Of course, my favorite trick, was to follow the locals across the street. Particularly, the older women in the traditional Vietnamese pointed hat. It seemed like the Red Sea would part for them. So if you align yourself with the right person you are much better off.
As usual, we met with our tour group at 6 PM in the lobby, and then headed out to dinner. It was a mix of people, some older, some about my age, and one young person, Lila, who is 21 and traveling alone. She immediately expressed gratitude at being with the group, versus the first few days on her own in Hanoi and other parts of Vietnam.
As per our tour itinerary, we were to leave the next evening to take the overnight train to the north west of Vietnam, close to the borders Of China and Laos. We would be Viking a nearby minority’s village, then spending a night in a SaPa hotel, then trekking to a remote minority village for a homestay, then coming back by van and heading back to Hanoi for another night
After Halong Bay we made our way back to Hanoi for a few hours, picked up our bigger luggage and hopped on another overnight train to Hue. Pronounced something like We with an H at the beginning HWE. In Hue, we had a nice dinner and everyone opted for the motorbike tour the next day. ‘Professional’ drivers would drive us around Hue to see all the sights I have to say, this was one of our favorite things in Vietnam. So much more interesting and interactive than traveling by car or bus. And you get around faster too! We were mainly out of the city, Thank goodness because the bit where we came back into town to our hotel was a bit crazy! We loved it but I’m not sure we were all that safe. Ha
hen biking it was suggested we wear masks due to the air quality. Many many people in Vietnam wear these when riding a motorbike. Ours were disposable but quality ones are for sale on the street by the thousands in every conceivable color and pattern imaginable!
Above, display of incense for sale. Each color is a different scent.
Laney took a turn at rolling the incense onto the stick. It’s like a dough-like consistency and you roll it onto the stick. It takes 24 hours to dry after that before you can use it.https://havedaughterwillwander.com/wp-content/uploads/2018/05/img_9700.mov
I saw this painting and I wanted it so much. I just love it…
Our motorbike gang, HA.
Beautiful stairway at the king’s burial place. According to Rocky (our guide), most likely the kings bodies are not really there – they are buried by very few of their closest guards, and likely moved to a secret location.
Can one BE cool, with a face mask? HA I gave it my best shot!
Lunch at the Budhist temple.
Laney makes it look cool. hA
Drinks with the rowdy group after motorbikes and dinner. Some are saying the Vietnamese ‘cheers’, which is Moat, Hi, Bah, ZO (spelled phonetically). For one, two, three, cheers.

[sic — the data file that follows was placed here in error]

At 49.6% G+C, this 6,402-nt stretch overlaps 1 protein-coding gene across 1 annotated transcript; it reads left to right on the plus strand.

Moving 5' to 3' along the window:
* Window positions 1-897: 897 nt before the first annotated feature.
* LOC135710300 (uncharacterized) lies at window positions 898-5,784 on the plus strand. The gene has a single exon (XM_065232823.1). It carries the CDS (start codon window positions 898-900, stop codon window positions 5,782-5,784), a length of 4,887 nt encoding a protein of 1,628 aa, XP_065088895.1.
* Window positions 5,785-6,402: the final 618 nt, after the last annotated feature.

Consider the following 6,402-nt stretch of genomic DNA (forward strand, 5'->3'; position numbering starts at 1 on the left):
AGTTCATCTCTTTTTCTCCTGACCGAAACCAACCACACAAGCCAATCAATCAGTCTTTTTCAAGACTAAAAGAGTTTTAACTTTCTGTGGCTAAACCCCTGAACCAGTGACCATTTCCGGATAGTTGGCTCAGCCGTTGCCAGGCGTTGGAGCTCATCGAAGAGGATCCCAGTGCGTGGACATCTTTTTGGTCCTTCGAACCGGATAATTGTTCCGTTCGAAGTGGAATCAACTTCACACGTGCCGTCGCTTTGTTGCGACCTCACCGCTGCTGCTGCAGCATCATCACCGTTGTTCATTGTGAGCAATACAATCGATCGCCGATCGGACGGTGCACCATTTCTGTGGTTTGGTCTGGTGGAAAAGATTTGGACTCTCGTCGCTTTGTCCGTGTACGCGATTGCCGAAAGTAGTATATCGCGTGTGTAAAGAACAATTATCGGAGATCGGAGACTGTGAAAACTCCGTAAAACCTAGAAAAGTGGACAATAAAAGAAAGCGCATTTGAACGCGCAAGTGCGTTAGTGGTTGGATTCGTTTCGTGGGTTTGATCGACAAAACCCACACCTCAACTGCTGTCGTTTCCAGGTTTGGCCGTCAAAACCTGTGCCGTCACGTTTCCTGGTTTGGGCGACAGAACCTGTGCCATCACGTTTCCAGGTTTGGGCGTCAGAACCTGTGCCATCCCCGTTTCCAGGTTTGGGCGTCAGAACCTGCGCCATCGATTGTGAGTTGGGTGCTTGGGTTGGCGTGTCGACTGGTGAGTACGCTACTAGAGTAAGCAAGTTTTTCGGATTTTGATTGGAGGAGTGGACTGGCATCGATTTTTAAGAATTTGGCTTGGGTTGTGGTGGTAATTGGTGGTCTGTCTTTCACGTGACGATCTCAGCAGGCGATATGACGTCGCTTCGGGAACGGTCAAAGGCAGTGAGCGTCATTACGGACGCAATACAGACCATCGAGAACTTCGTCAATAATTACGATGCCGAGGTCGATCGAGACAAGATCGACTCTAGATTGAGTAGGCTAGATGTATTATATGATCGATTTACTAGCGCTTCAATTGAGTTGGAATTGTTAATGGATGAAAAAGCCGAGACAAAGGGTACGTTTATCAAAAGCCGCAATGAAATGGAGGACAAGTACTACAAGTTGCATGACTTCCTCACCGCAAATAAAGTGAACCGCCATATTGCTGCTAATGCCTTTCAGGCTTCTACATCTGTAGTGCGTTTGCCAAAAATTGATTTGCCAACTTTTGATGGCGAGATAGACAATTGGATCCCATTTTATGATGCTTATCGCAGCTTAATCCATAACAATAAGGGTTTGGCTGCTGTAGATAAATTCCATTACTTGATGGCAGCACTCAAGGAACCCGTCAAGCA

This is either the shrine I stepped on, or one that looks a lot like it. In my defense, it was basically right behind my chair when I was sitting having my drink. I was SO MORTIFIED when I did it. But the waiter says it happens a lot. Perhaps they should find a different place to put it. HA
When in Hoi An, we took bicycles around the countryside. Between the rice fields.
This is a photo of a famous post card in Vietnam. Its supposed to be the oldest couple in Vietnam.
Cool statue. We stopped at a lookout point when traveling from Hue to Hoi An. The top of the Hai Van Pass. I bought a Buddha stone necklace (for about $3) and snapped this photo of a cool statue.
A cool bike in Hoi An made of bamboo. Bamboo and coconut are so commont, they are used for many many things.
Beautiful table setting for our group dinner.
One of Laney’s favorites – dragon fruit. Everyone in the group knew, if they didn’t want theirs, Laney would eat it. HA
Beautiful wildflowers growing along the rice fields.
AND, here I am with that famous old couple from the postcard. We visited their organic farm and got to try a few things like watering the garden manually. He’s like 97 and she is like 90 if memory serves. Obviously, that’s a pretty long time to live – for anyone, but more so when you consider the average lifespan in Vietnam is less than 60 years! that’s like someone in the US living to 120..
Beautiful homes that border the farm.
Water buffalo were very common in Vietnam. Grazing in or near the rice fields. We had the opportunity to have a photo taken while ON the buffalo. I chose to take a selfie. HA
Beautiful beaches of Hoi An.
A snack served before our ‘boat’ ride. We were to ride on coracles, which are small round boats powered by paddle
Gorgeous palms (I guess they are some kind of palm) on the edges of the waterways.
A grasshopper ring that my boat ‘captain’ made for me from a leaf!
and a beautiful flower!
HA! This guy nailed it. A fishing pole and fish for me! Again, he made it in 5 minutes from a leaf nearby. So cool. I couldn’t take it with me so I gave it to Stan (friend on the tour) for his grandsonhttps://havedaughterwillwander.com/wp-content/uploads/2018/05/img_0049.mov